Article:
Q: Tell us about your company.
AE: Buildeco uses a three-dimensional flat-pack platform system which enables speedy, clean construction and bespoke design with a low environmental impact. The patented shape of the monocoque panels, which have an insulated structural skin, is key. Once assembled, they can form a cube. Standardised panels are used for the floors, walls, ceilings and roofs. Standardisation drives down costs. It's lightweight and stronger than most systems, bearing 5000N/m2 of pressure across a 380mm beam depth that spans 6100mm, put together with an Allen key. A variety of standard house types are available, including co-housing and custom-build properties, with the option to extend these constructions in future. We are currently developing our integrated multi-generation housing block, allowing for a flexible tenure mix that means elderly people or wheelchair users live on the ground floor, larger family units are above, and units for couples or single people are on the top floor. This social mix is possible because the assembly process and construction detailing minimises noise transfer thanks to the effective soundproofing between units.
Q: What are the advantages of the system over traditional build?
AE: My vision is to be able to provide off-site housing that competes with traditional construction methods, but offers better quality and value for money and employs trained, semi-skilled labour. The system is strong, well insulated and airtight when assembled. It is based on a fabric-first envelope principle, which involves maximising the performance of the components and materials before considering the use of mechanical or electrical building services systems. It achieves higher standards than required by the Building Regulations. With sustainable materials and a fabric-first approach, running costs are also lower: the U-value is at Passivhaus levels. Manufacturing can produce low-key one-offs or it can be fully automated to meet mass demand. A low level of energy is required to manufacture the product and waste materials can be recycled, with timber waste being used to heat the factory and wasted steel being recycled and smelted. This reduces the amount of iron ore being extracted which protects our natural resources. Waste is further reduced because the timber is finger-jointed. It's manufactured frame is available in timber and steel; timber is the most ecologically responsible building material, with 800kg of sequestered carbon in each cubic metre, while steel is the most commonly recycled material, avoiding global carbon emissions of more than 900m tonnes a year. A typical Buildeco three-bed flat-pack house of 101m2 floor area is assembled from precision-manufactured panels made from light-gauge steel (LGS) grade-C24 timber or laminated veneer lumber. The LGS house uses five tonnes of recycled British steel, while the timber version requires 16m3 or 7.5 tonnes of the material. To build a similarly sized house traditional construction requires eight loads to be delivered to a site; timber-framed construction, on the other hand, requires just five loads and the flat-pack system only two loads. Fewer delivery journeys mean lower vehicle emissions, while lighter-weight structures require lighter foundations, further reducing the building's carbon footprint.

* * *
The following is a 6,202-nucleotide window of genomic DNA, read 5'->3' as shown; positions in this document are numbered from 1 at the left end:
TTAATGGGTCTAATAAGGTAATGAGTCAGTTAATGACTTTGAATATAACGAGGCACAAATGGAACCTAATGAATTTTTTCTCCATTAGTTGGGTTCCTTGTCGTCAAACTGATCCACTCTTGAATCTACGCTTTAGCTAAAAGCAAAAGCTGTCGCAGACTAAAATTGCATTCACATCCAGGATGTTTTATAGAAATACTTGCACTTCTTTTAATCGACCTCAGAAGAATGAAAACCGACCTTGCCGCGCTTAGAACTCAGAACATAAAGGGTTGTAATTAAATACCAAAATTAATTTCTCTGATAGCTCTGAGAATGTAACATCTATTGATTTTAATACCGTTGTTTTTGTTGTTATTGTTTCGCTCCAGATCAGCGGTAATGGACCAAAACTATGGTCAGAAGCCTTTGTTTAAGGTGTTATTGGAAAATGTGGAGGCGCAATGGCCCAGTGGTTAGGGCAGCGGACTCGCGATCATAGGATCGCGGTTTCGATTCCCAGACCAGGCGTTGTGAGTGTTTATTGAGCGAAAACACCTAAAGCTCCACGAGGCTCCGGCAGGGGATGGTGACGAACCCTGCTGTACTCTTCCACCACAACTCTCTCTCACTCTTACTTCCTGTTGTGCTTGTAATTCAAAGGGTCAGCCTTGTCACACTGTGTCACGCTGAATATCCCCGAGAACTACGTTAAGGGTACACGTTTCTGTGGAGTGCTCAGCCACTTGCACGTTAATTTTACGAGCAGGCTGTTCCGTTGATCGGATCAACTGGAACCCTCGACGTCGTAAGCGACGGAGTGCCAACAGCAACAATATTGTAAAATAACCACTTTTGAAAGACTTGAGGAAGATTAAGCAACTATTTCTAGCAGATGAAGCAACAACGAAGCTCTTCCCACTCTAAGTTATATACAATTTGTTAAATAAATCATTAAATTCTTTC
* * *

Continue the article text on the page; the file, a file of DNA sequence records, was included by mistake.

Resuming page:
Q: How does the assembly work?
AE: No heavy lifting equipment is required, and by reducing reliance on mechanical plant there is also lower demand for electricity, whether from diesel-fuelled generators or the national grid. We recently completed a stand-alone two-storey teaching facility of 460m2 floorspace a – footprint of 230m2 – using C24 timber panels. The project was handed over within 20 week,s constructed by a team of four with the mechanical electrical and plumbing installation carried out by one electrician, one heating engineer and a decorating and finishing team.
Audley English is director at Buildeco email@example.com
Related competencies include: Construction technology and environmental services, Design and specification, Development appraisals, Quantification and costing